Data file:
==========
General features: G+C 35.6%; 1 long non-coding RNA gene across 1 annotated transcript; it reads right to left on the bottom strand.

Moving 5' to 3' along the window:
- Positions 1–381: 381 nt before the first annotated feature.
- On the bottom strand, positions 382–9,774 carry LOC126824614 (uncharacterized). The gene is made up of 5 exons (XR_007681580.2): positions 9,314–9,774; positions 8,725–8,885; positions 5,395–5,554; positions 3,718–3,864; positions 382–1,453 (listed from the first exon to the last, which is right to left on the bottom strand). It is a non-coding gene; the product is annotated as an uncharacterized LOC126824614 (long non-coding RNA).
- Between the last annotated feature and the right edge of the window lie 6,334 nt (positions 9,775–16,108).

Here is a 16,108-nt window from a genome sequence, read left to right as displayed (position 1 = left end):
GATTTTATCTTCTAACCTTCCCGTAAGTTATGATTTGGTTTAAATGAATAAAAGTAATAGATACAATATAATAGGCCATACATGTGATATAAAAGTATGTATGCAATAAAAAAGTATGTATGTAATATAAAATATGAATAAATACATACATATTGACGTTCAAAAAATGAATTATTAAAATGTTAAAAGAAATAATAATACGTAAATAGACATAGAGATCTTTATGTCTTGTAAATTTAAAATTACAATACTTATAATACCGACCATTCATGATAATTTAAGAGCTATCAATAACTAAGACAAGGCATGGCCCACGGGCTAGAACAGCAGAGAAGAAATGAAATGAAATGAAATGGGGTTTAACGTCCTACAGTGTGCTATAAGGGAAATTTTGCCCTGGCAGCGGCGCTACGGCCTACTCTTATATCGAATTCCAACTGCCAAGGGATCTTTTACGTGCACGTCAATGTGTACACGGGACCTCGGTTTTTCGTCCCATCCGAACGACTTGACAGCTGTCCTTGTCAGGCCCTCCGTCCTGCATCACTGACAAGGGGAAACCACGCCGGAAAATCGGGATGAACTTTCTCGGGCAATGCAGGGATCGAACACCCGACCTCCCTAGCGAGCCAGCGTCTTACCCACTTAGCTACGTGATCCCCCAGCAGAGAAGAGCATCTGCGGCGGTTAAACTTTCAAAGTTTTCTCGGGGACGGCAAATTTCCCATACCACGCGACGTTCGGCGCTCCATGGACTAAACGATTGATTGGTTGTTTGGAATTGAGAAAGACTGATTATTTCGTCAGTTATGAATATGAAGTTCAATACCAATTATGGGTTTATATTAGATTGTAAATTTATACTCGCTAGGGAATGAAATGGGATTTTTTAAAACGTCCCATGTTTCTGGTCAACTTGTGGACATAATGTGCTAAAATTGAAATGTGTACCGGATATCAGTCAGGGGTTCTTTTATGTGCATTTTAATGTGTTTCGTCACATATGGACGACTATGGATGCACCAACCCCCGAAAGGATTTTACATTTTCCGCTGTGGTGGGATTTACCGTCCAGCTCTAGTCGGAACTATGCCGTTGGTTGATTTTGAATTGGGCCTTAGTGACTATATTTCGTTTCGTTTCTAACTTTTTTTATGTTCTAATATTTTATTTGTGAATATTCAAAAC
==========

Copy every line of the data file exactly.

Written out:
General features: G+C 35.6%; 1 long non-coding RNA gene across 1 annotated transcript; it reads right to left on the bottom strand.

Moving 5' to 3' along the window:
- Positions 1–381: 381 nt before the first annotated feature.
- On the bottom strand, positions 382–9,774 carry LOC126824614 (uncharacterized). The gene is made up of 5 exons (XR_007681580.2): positions 9,314–9,774; positions 8,725–8,885; positions 5,395–5,554; positions 3,718–3,864; positions 382–1,453 (listed from the first exon to the last, which is right to left on the bottom strand). It is a non-coding gene; the product is annotated as an uncharacterized LOC126824614 (long non-coding RNA).
- Between the last annotated feature and the right edge of the window lie 6,334 nt (positions 9,775–16,108).

Here is a 16,108-nt window from a genome sequence, read left to right as displayed (position 1 = left end):
GATTTTATCTTCTAACCTTCCCGTAAGTTATGATTTGGTTTAAATGAATAAAAGTAATAGATACAATATAATAGGCCATACATGTGATATAAAAGTATGTATGCAATAAAAAAGTATGTATGTAATATAAAATATGAATAAATACATACATATTGACGTTCAAAAAATGAATTATTAAAATGTTAAAAGAAATAATAATACGTAAATAGACATAGAGATCTTTATGTCTTGTAAATTTAAAATTACAATACTTATAATACCGACCATTCATGATAATTTAAGAGCTATCAATAACTAAGACAAGGCATGGCCCACGGGCTAGAACAGCAGAGAAGAAATGAAATGAAATGAAATGGGGTTTAACGTCCTACAGTGTGCTATAAGGGAAATTTTGCCCTGGCAGCGGCGCTACGGCCTACTCTTATATCGAATTCCAACTGCCAAGGGATCTTTTACGTGCACGTCAATGTGTACACGGGACCTCGGTTTTTCGTCCCATCCGAACGACTTGACAGCTGTCCTTGTCAGGCCCTCCGTCCTGCATCACTGACAAGGGGAAACCACGCCGGAAAATCGGGATGAACTTTCTCGGGCAATGCAGGGATCGAACACCCGACCTCCCTAGCGAGCCAGCGTCTTACCCACTTAGCTACGTGATCCCCCAGCAGAGAAGAGCATCTGCGGCGGTTAAACTTTCAAAGTTTTCTCGGGGACGGCAAATTTCCCATACCACGCGACGTTCGGCGCTCCATGGACTAAACGATTGATTGGTTGTTTGGAATTGAGAAAGACTGATTATTTCGTCAGTTATGAATATGAAGTTCAATACCAATTATGGGTTTATATTAGATTGTAAATTTATACTCGCTAGGGAATGAAATGGGATTTTTTAAAACGTCCCATGTTTCTGGTCAACTTGTGGACATAATGTGCTAAAATTGAAATGTGTACCGGATATCAGTCAGGGGTTCTTTTATGTGCATTTTAATGTGTTTCGTCACATATGGACGACTATGGATGCACCAACCCCCGAAAGGATTTTACATTTTCCGCTGTGGTGGGATTTACCGTCCAGCTCTAGTCGGAACTATGCCGTTGGTTGATTTTGAATTGGGCCTTAGTGACTATATTTCGTTTCGTTTCTAACTTTTTTTATGTTCTAATATTTTATTTGTGAATATTCAAAAC